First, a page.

Syntax Diagram for <meta>
The "meta-information" of a document, contained within one or more
<meta> tags, is where application-specific information resides.
Application-specific information might be a description of the document or
keywords pertaining to the document (for the benefit of a search engine, for
example, or an automatic page loader, or any of dozens of other things).
- name, content
- These two are often used together; for example, the following
meta-information would be useful to a search engine:
- Specifies the URL of the document to be automatically loaded if
"http-equiv=refresh" is specified. If a refresh is requested,
but no URL is given, the current document will be automatically reloaded
every n seconds, where n is specified in the first part of
the content parameter. Note that the URL, if present, is in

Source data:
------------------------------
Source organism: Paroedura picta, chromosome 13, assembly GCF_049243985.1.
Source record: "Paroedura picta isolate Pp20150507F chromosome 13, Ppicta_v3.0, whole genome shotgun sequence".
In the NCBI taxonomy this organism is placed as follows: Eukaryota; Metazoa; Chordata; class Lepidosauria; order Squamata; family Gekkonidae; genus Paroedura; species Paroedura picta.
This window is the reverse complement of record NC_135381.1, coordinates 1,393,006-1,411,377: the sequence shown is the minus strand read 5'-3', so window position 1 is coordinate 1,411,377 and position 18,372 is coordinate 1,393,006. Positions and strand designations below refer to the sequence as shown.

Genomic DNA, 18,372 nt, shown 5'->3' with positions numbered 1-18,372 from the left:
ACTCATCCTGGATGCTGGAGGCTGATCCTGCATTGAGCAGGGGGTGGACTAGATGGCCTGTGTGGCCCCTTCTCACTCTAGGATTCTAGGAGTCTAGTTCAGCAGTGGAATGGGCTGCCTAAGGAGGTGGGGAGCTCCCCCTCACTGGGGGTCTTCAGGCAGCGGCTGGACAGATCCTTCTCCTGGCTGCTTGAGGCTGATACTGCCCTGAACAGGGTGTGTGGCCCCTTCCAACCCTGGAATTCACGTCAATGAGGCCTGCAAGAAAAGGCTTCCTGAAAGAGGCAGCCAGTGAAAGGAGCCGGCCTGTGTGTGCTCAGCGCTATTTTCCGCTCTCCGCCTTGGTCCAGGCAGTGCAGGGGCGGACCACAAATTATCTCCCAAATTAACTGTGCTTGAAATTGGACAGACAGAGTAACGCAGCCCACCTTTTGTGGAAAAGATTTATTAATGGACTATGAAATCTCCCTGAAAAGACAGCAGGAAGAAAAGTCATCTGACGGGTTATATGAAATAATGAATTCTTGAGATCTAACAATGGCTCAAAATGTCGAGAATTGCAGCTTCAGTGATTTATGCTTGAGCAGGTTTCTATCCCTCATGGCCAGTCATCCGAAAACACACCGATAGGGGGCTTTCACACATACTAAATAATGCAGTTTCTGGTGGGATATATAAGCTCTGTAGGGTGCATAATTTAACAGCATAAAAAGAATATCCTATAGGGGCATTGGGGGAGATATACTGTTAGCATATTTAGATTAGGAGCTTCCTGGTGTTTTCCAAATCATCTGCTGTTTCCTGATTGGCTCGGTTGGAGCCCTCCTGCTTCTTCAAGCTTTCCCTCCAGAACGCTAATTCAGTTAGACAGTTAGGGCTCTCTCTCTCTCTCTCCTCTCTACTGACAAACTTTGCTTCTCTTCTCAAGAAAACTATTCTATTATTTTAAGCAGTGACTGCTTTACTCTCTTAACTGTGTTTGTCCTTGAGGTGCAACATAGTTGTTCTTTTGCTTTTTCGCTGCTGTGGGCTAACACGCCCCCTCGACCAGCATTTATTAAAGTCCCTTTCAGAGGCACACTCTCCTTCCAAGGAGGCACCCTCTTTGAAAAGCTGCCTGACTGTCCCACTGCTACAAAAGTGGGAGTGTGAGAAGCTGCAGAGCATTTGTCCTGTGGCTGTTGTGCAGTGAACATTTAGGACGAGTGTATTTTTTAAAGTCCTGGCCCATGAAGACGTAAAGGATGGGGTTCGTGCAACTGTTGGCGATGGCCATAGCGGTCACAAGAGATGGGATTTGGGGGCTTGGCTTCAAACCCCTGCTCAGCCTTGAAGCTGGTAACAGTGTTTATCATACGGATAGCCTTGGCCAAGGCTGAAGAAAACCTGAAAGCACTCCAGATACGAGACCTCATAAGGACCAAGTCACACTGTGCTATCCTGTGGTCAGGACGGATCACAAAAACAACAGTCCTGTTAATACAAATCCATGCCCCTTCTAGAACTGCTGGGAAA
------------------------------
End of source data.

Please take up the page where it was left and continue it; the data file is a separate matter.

the second half of the content tag (see example below); it is
not a separate parameter.
This markup is commonly used by search engines:
This markup causes a different page to be automatically loaded after a
specified delay (often used when a document has moved, and a tiny document
that merely points to the real document's new location, is left in its place):
The URL for Joe's Doodads, Inc., has changed to
update your bookmark.
If the user's browser understands "http-equiv=refresh", he will be
automatically shuttled to the new location. If not, the user has only to
click the hyperlink to go to the new location.
If you want to be sure a page is always current, you can have the page
auto-load itself (as this page does every 60 seconds):